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attorneys fees in divorceWhile it is vital to hire an attorney to help guide you through a dissolution of marriage, the idea of paying that attorney’s fees can be daunting. At the beginning of a divorce, it is very common for one spouse to not have a significant paying job outside of the home. Even in marriages where this is not the case, it may be that one spouse primarily controlled the household finances. For someone who was never the primary wage earner or never had much to do with the marital finances, the thought of paying his or her own attorney’s fees may be especially scary. Fortunately, there are laws in Illinois that allow trial courts to order one party to contribute to the other’s attorney’s fees under certain circumstances.

The Law

As a general rule, each party to the dissolution is responsible for paying his or her own attorneys fees. However, trial courts are allowed to order one party to pay, or at least contribute to, the other’s attorney’s fees at the end of the divorce in certain situations. In determining whether or not they should award the payment of attorney’s fees by the non-client spouse, courts are told that they should consider the following:


LucyOften times in divorce or legal separations in Illinois, family circumstances call for reason that one spouse should receive support payments from the other after the couple goes their separate ways. Spousal maintenance, also called spousal support or alimony, is a continual transfer of money from one former spouse to the other, typically on a monthly basis, as required by the divorce decree. Spousal maintenance is not automatic and is different than and separated from child support payments. In divorce negotiation, parties may decide upon a settlement that includes a spousal maintenance provision, which then must be approved by the court. That settlement then becomes a part of the divorce decree. If the alimony arrangement is not severely unreasonable considering financial realities, it will generally be approved by the Illinois courts. If the court decides that the agreement is unreasonable, it has the power to ask the parties to renegotiate or give the judge the power to create an alimony arrangement. If the spouses are still unable or were never able to reach an agreement on the spousal support, the judge will determine what is appropriate under the circumstances and create the payment amounts, duration and schedule. Maintenance can be set for only a set time, indefinite, or set for later review. The parties get a chance to submit evidence that is relevant to alimony to the court. Factors relevant in deciding alimony include:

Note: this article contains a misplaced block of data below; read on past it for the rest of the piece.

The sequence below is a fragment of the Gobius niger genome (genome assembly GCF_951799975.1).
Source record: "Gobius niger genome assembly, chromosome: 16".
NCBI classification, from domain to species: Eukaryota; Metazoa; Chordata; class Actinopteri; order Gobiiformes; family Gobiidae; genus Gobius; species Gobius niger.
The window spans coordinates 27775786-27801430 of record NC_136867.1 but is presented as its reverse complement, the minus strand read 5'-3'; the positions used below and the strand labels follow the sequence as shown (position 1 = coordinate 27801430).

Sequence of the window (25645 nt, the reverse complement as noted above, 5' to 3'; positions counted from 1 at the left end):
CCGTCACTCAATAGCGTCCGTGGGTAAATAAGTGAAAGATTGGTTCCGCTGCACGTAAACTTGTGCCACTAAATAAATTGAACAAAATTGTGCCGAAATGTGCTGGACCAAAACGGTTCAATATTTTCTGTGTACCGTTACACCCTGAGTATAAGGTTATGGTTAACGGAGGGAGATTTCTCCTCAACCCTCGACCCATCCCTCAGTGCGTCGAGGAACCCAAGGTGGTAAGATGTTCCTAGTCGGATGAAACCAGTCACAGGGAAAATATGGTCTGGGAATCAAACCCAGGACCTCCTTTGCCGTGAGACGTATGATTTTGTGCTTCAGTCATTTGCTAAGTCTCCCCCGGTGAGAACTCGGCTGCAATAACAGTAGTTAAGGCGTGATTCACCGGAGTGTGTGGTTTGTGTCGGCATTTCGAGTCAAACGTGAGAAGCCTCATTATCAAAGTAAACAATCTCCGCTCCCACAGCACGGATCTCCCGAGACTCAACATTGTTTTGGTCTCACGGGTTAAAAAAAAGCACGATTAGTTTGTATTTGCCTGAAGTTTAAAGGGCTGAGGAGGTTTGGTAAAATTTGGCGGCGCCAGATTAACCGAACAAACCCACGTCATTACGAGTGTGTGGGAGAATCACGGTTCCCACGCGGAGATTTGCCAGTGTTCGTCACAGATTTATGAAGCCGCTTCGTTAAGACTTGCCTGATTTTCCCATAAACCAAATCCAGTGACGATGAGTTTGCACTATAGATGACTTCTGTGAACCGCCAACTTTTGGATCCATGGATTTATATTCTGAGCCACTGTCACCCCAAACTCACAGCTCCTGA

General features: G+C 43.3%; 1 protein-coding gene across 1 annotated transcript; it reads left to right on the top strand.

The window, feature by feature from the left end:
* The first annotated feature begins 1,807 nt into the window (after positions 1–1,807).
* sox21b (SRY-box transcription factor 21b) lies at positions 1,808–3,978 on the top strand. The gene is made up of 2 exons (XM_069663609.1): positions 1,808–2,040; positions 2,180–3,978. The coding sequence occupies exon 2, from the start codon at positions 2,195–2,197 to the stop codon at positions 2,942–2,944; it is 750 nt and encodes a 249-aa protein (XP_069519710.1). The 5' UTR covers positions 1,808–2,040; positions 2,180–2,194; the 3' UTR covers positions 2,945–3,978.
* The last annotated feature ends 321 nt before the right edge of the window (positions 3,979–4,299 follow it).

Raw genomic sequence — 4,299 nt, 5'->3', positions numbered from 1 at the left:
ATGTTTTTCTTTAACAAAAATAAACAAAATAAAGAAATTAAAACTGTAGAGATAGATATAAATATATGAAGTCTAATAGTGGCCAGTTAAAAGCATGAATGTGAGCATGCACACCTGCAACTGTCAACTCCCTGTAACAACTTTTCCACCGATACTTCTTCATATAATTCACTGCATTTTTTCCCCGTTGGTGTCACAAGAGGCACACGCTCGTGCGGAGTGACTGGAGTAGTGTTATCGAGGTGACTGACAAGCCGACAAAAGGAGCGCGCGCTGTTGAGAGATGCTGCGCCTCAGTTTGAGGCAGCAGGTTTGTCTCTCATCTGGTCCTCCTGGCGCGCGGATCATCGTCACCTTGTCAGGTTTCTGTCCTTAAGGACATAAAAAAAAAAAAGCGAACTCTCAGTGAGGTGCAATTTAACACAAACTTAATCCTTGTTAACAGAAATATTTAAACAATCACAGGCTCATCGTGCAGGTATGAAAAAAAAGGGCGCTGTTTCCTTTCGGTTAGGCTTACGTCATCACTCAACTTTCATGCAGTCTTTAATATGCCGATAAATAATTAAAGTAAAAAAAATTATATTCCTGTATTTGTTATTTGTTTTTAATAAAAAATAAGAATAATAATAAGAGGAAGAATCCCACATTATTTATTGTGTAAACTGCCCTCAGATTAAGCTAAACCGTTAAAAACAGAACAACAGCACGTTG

• Property and income available to each party
  • Each party’s needs
  • Current and future earning capacities
  • For the spouse seeking maintenance: effect on earning capacity of time spent in marriage performing “domestic duties” or giving up career and educational opportunities for sake of the marriage
  • For spouse seeking maintenance: length of time to get training, education and job to support him or herself or if that spouse has responsibility of children whose needs prevent spouse from working
  • Marital standard of living
  • How long the marriage lasted
  • Each spouse’s age and “physical and emotional condition”
  • Tax concerns
  • Contributions of the spouse asking for alimony to the career of the other spouse
  • Valid agreements between spouses
  • Other factors that judge considers valid

Illinois maintenance laws state that courts may not consider “marital misconduct” in the consideration of alimony. There are many fine lines and small details that come along with divorce, so if you are considering or are going through a divorce, contact a family law lawyer today. Located in Warrenville and Wheaton, Illinois, the Davi Law Group can help you through all the details of your divorce.

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